“It isn’t art if you aren’t sharing it.”
I had a semi-recent conversation with a fellow writer friend about art, life, the universe, and everything (including why we should vacation in Svalbard and get hired as polar bear spotters). And when we were discussing promotion, being traditionally vs. indie published, and all of the things in between, she kept telling me: “You have to share. You can’t keep it to yourself.”
For some reason, these words hit me hard. I’ve been collecting gigabytes of stories, novels, and notes for years. And until a couple of years ago, I’d never shared them with anyone. Not with friends, not with critique partners, not with people bound to me by the ties of blood whose only response I feared would be umm, that’s nice. I was madly scribbling away at the keyboard, bleeding my brain, and heart, and soul (if I so possess one in whatever form you prescribe to) onto the page. Trying desperately to find my voice, to write from the deepest parts of me, consigning myself never to share it with the world because I’m not good enough this sucks everyone will hate it I’m not ready it’s too dark too scary too weird too experimental not experimental enough too literary not literary enough too unclassifiable too genre too shallow too serious no one will publish me is this like [famous author’s work]?
I’m currently reading with relish Amanda Palmer’s The Art of Asking: Or How I Learned to Stop Worrying and Let People Help.
In it she has a name for these thoughts. “The Fraud Police.” Because “when you’re an artist nobody ever tells you or hits you with the magical wand of legitimacy.” In fact, “you’re an artist when you say you are. And you’re a good artist when you make somebody else experience or feel something deep or unexpected.”
That’s what I wanted to do. But I couldn’t do that if I kept it to myself. So, while I still dream of being traditionally published in all of the professional SF magazines, and I’m working hard at mining my inner self for the real, the deep, the sacrificial, some part of me wanted to share. To split wide the doors to something I’d worked on. I started posting bits on my blog and connected to Facebook and finally let people see some of my work shown the light for the first time.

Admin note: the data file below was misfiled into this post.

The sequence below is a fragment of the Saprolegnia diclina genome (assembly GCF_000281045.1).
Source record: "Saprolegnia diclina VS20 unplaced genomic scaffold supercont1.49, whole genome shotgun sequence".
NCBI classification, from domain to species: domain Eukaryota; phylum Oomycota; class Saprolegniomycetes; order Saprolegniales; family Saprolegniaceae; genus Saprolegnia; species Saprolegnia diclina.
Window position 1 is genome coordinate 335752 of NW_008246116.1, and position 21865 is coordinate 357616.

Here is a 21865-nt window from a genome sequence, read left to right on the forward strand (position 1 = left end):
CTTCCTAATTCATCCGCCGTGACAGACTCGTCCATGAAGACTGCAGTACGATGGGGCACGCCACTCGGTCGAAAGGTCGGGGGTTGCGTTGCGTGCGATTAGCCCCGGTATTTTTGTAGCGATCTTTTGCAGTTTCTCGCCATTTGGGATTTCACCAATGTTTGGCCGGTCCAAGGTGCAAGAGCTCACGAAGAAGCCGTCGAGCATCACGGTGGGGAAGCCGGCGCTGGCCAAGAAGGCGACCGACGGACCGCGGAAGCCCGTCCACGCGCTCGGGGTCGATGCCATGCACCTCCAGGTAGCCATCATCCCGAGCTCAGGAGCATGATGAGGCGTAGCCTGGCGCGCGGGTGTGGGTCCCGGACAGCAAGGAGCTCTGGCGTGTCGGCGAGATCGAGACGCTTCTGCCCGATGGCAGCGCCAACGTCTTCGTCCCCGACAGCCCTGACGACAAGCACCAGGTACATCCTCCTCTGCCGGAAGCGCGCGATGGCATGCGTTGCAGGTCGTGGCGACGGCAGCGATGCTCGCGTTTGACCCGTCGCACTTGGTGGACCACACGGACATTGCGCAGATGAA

And it was the most freeing thing I’ve ever done artistically. It was like staring at a cliff with warm, sweet, calm oceans below and I’d finally grown the cajones to leap. I didn’t expect responses. Part of me didn’t want responses. Didn’t want the rejection it would bring. I didn’t want the umm, it’s, uh, good? responses from those who thought they owed me something.
The internet didn’t give me tons of responses.
But people did in person.
I was surprised to find such support. And it didn’t go to my head. It wasn’t the I’m awesome and great and I shit out gold onto the page. It was more about connecting with people without knowing I had connected with people. It was about sharing some part of myself, my art, and revealing that there were people reading and listening.
Amanda Palmer says that the artist, in whatever medium, does three things: “Collecting the dots. Then connecting them. Then sharing the connections with those around you.”
I’d been doing a decade of collecting, of viewing my experiences, of mentally observing the world with an eye for recounting it on the page. So too was the connecting. Of taking that ride on the Tube an connecting it to my inner fear of the proximity of strangers in enclosed spaces. But I hadn’t done the third. I’d been stuck on the third. I’d been zealously throwing reams and reams of paper into a box with all of the hard copies of my stories, there to stay in such a lightless abyssal plain. (Many of them are still there).
Lately, I’ve been attempting to throw those stories to editors in the hope that someone somewhere might want to give me money in exchange for my work. And I know that many of them won’t. And that’s okay. I realize it’s a business. I also realize that I can’t connect with everyone. And that’s okay too.
But I also realize I should share more.